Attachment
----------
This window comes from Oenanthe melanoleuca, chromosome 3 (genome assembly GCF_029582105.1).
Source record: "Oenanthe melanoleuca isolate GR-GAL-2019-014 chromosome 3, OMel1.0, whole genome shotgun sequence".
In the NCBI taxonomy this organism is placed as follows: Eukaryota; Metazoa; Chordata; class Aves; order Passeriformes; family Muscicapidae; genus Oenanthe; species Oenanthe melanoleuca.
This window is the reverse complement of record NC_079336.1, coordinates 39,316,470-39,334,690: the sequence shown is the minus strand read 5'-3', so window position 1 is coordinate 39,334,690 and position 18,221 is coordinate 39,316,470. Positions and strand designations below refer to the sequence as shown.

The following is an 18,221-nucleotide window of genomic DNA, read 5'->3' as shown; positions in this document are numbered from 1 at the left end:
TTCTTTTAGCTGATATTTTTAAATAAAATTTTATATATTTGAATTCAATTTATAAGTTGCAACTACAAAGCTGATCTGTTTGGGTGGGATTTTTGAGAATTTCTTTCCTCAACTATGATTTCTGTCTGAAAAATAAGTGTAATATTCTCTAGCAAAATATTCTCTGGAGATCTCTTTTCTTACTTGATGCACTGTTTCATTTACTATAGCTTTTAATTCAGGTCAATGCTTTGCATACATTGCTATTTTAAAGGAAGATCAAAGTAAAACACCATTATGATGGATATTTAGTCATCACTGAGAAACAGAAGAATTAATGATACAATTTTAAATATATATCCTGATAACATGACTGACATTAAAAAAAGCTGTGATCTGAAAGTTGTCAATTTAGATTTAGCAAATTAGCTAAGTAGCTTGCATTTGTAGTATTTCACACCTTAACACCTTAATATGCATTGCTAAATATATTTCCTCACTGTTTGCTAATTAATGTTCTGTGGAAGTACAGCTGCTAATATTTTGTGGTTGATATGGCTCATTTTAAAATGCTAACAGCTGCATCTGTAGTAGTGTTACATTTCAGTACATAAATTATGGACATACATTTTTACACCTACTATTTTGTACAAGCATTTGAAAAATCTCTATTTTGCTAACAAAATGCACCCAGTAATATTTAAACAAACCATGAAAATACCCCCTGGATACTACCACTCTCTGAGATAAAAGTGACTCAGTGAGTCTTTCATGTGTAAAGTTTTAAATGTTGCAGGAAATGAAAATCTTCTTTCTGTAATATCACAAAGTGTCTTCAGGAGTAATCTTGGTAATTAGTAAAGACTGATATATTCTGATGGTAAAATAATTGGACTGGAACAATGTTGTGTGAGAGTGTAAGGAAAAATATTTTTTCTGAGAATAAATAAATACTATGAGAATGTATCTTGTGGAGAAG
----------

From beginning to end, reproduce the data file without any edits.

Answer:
This window comes from Oenanthe melanoleuca, chromosome 3 (genome assembly GCF_029582105.1).
Source record: "Oenanthe melanoleuca isolate GR-GAL-2019-014 chromosome 3, OMel1.0, whole genome shotgun sequence".
In the NCBI taxonomy this organism is placed as follows: Eukaryota; Metazoa; Chordata; class Aves; order Passeriformes; family Muscicapidae; genus Oenanthe; species Oenanthe melanoleuca.
This window is the reverse complement of record NC_079336.1, coordinates 39,316,470-39,334,690: the sequence shown is the minus strand read 5'-3', so window position 1 is coordinate 39,334,690 and position 18,221 is coordinate 39,316,470. Positions and strand designations below refer to the sequence as shown.

The following is an 18,221-nucleotide window of genomic DNA, read 5'->3' as shown; positions in this document are numbered from 1 at the left end:
TTCTTTTAGCTGATATTTTTAAATAAAATTTTATATATTTGAATTCAATTTATAAGTTGCAACTACAAAGCTGATCTGTTTGGGTGGGATTTTTGAGAATTTCTTTCCTCAACTATGATTTCTGTCTGAAAAATAAGTGTAATATTCTCTAGCAAAATATTCTCTGGAGATCTCTTTTCTTACTTGATGCACTGTTTCATTTACTATAGCTTTTAATTCAGGTCAATGCTTTGCATACATTGCTATTTTAAAGGAAGATCAAAGTAAAACACCATTATGATGGATATTTAGTCATCACTGAGAAACAGAAGAATTAATGATACAATTTTAAATATATATCCTGATAACATGACTGACATTAAAAAAAGCTGTGATCTGAAAGTTGTCAATTTAGATTTAGCAAATTAGCTAAGTAGCTTGCATTTGTAGTATTTCACACCTTAACACCTTAATATGCATTGCTAAATATATTTCCTCACTGTTTGCTAATTAATGTTCTGTGGAAGTACAGCTGCTAATATTTTGTGGTTGATATGGCTCATTTTAAAATGCTAACAGCTGCATCTGTAGTAGTGTTACATTTCAGTACATAAATTATGGACATACATTTTTACACCTACTATTTTGTACAAGCATTTGAAAAATCTCTATTTTGCTAACAAAATGCACCCAGTAATATTTAAACAAACCATGAAAATACCCCCTGGATACTACCACTCTCTGAGATAAAAGTGACTCAGTGAGTCTTTCATGTGTAAAGTTTTAAATGTTGCAGGAAATGAAAATCTTCTTTCTGTAATATCACAAAGTGTCTTCAGGAGTAATCTTGGTAATTAGTAAAGACTGATATATTCTGATGGTAAAATAATTGGACTGGAACAATGTTGTGTGAGAGTGTAAGGAAAAATATTTTTTCTGAGAATAAATAAATACTATGAGAATGTATCTTGTGGAGAAG